affect the VO industry.

We have more schools that you can shake a stick at that are turning out
graduate or certified recording engineers for jobs that don’t exist in
studios that are closing. We are finding more and more people
discovering that they may be able to make a living in the VO industry –
so we have community colleges, acting schools, VO courses, workshops,
etc. training more and more people to compete in a world where there may
shortly be a significant lessening of work – especially the kind of good
paying work that we all feel we are worth. Will all of us whither and
perish? No, like in all things, a few will flourish, they’ll not only
survive, they’ll thrive. But, I believe those who will survive and
thrive, though they may not outwardly proclaim it to the public or their
peers, will do so by exercising a new degree of flexibility. They may
end up working harder and more gigs for lesser dollars per gig. Or they
may be in a financial position where they can still be a bit more choosy
and continue to exist comfortably and weather out the economic “storm,”
which I, personally, believe is going to last a lot longer then a lot of
people expect. We think that gaming is going to continue to expand –
maybe and maybe not. When people have to make decisions between food,
housing, fuel to commute (if they have a job), clothes, medicine and
buying computer games. Some, will buy the games at the cost of other
discomfort – most, I think will put that at the bottom of the priority
list. Mattel, a traditionally profitable toy manufacturer, just
announced a 46% drop in profits. Bookstores, obviously auto dealers,
movie theaters, the music industry, etc. are all experiencing the same
thing. Libraries are growing in popularity again. We have to look at how
we figure into this picture. Dave E, you asked how come fees for game
producers aren’t up to TV/radio spot rates. I don’t have a crystal ball,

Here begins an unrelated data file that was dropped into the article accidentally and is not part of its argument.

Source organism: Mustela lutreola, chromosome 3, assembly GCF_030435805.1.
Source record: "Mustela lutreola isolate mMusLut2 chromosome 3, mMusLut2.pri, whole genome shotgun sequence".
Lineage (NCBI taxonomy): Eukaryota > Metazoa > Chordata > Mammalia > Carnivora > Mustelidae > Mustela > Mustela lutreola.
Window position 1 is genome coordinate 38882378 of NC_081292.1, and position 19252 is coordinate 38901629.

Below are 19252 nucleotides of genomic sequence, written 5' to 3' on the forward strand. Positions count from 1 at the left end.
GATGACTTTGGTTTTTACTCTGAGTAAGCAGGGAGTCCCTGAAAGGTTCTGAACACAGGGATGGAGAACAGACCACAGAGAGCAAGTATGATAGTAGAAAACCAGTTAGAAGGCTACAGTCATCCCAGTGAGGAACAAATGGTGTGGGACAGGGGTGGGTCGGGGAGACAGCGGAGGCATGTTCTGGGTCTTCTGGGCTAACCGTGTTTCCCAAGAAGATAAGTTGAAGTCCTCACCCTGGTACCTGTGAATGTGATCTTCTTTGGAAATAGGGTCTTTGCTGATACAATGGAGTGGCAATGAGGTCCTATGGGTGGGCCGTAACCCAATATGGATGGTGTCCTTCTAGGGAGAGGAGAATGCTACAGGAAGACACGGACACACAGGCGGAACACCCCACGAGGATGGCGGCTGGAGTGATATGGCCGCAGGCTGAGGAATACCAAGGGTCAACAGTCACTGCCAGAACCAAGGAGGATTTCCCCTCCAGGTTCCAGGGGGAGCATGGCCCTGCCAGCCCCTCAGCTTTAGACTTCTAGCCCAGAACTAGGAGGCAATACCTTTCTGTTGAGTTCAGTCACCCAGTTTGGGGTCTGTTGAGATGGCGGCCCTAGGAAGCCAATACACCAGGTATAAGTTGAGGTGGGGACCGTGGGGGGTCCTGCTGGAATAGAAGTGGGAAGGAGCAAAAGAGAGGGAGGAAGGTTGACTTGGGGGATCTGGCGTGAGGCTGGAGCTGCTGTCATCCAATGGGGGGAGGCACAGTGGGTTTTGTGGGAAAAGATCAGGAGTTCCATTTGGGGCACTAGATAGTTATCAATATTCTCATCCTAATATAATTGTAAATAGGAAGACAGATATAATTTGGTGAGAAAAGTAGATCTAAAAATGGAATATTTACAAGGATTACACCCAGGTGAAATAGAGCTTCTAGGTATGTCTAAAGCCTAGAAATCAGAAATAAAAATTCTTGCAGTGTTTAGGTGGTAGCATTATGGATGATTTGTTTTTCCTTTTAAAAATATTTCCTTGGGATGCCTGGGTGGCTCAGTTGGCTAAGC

but I’d say that AFTRA is going to be battling a very difficult battle
in keeping those rates up there as work in those sectors gets cut back.
We can’t keep getting more when everyone else is getting less. That’s
exactly why the economy is in the sewer right now. We are part of the
economy as a whole, like it or not? Maybe we’re all a little
near-sighted and are only looking at the here and now. But, the future
is always becoming the here and now and if we don’t look to the future,
we’re not going to be prepared for when it is upon us.

Gloom and doom? No! Just an economic adjustment that has been building
for quite a while and is going to cause some discomfort – and, probably,
for some – a lot of pain. This entire situation was created by unbridled
greed – and while I cannot and will not point a finger, since I know
that three fingers are pointing back at me when I do, certain industries
just took this greed thing too far and many of us followed that path
figuring if they can get it, we should be due our share – a fair and
reasonable assumption. But, as the house of cards collapses, we are
among those cards and we’re going to experience some of that discomfort
and maybe some pain. If we accept this, prepare for it, become flexible
in our thinking and businesses, there is good reason to believe that
most of us (professionals, that is) will survive and, possibly even
thrive. If we don’t accept it and believe that while Rome is burning all
around us, we’ll stand unscathed – we’re going to be in for some serious
consequences. Again, our deliverer, digital technology, may also be our
master. The “Digital Natives” are getting restless and may attack us at
anytime. As in the Bible, I believe the handwriting is on the wall.”
Ed Helvey
The Virginia Sound Man